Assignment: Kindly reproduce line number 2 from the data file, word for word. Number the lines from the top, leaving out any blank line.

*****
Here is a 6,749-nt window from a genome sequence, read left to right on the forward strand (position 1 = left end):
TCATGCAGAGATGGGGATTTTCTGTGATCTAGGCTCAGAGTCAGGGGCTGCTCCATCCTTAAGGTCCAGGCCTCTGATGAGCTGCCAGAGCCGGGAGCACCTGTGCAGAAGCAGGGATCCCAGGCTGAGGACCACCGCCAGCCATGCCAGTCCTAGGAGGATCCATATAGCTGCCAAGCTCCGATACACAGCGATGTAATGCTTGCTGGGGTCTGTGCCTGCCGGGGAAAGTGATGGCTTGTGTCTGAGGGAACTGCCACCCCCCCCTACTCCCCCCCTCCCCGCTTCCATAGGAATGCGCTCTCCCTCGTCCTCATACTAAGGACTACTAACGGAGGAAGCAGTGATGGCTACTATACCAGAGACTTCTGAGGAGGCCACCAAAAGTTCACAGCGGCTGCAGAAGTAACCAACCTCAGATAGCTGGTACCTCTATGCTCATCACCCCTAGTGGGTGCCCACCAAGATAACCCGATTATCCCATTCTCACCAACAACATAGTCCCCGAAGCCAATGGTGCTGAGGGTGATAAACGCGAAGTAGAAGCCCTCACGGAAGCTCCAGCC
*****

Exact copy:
TCATGCAGAGATGGGGATTTTCTGTGATCTAGGCTCAGAGTCAGGGGCTGCTCCATCCTTAAGGTCCAGGCCTCTGATGAGCTGCCAGAGCCGGGAGCACCTGTGCAGAAGCAGGGATCCCAGGCTGAGGACCACCGCCAGCCATGCCAGTCCTAGGAGGATCCATATAGCTGCCAAGCTCCGATACACAGCGATGTAATGCTTGCTGGGGTCTGTGCCTGCCGGGGAAAGTGATGGCTTGTGTCTGAGGGAACTGCCACCCCCCCCTACTCCCCCCCTCCCCGCTTCCATAGGAATGCGCTCTCCCTCGTCCTCATACTAAGGACTACTAACGGAGGAAGCAGTGATGGCTACTATACCAGAGACTTCTGAGGAGGCCACCAAAAGTTCACAGCGGCTGCAGAAGTAACCAACCTCAGATAGCTGGTACCTCTATGCTCATCACCCCTAGTGGGTGCCCACCAAGATAACCCGATTATCCCATTCTCACCAACAACATAGTCCCCGAAGCCAATGGTGCTGAGGGTGATAAACGCGAAGTAGAAGCCCTCACGGAAGCTCCAGCC